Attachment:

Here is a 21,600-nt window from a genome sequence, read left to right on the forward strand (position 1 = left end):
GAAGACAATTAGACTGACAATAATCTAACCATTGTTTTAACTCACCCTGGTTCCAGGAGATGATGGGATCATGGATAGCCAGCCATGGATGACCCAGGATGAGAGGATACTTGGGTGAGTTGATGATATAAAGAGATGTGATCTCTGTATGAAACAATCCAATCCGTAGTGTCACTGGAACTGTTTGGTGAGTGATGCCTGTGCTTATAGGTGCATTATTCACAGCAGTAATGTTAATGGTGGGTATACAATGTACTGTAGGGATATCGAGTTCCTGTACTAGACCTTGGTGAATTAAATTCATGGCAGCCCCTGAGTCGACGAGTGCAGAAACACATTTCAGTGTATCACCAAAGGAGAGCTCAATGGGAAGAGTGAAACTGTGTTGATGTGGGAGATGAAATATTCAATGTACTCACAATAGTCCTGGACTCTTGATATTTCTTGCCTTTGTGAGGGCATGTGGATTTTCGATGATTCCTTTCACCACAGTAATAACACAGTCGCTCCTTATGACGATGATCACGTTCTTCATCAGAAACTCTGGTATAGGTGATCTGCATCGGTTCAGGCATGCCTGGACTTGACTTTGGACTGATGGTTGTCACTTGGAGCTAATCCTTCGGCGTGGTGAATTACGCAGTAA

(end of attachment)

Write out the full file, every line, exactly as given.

Here is a 21,600-nt window from a genome sequence, read left to right on the forward strand (position 1 = left end):
GAAGACAATTAGACTGACAATAATCTAACCATTGTTTTAACTCACCCTGGTTCCAGGAGATGATGGGATCATGGATAGCCAGCCATGGATGACCCAGGATGAGAGGATACTTGGGTGAGTTGATGATATAAAGAGATGTGATCTCTGTATGAAACAATCCAATCCGTAGTGTCACTGGAACTGTTTGGTGAGTGATGCCTGTGCTTATAGGTGCATTATTCACAGCAGTAATGTTAATGGTGGGTATACAATGTACTGTAGGGATATCGAGTTCCTGTACTAGACCTTGGTGAATTAAATTCATGGCAGCCCCTGAGTCGACGAGTGCAGAAACACATTTCAGTGTATCACCAAAGGAGAGCTCAATGGGAAGAGTGAAACTGTGTTGATGTGGGAGATGAAATATTCAATGTACTCACAATAGTCCTGGACTCTTGATATTTCTTGCCTTTGTGAGGGCATGTGGATTTTCGATGATTCCTTTCACCACAGTAATAACACAGTCGCTCCTTATGACGATGATCACGTTCTTCATCAGAAACTCTGGTATAGGTGATCTGCATCGGTTCAGGCATGCCTGGACTTGACTTTGGACTGATGGTTGTCACTTGGAGCTAATCCTTCGGCGTGGTGAATTACGCAGTAA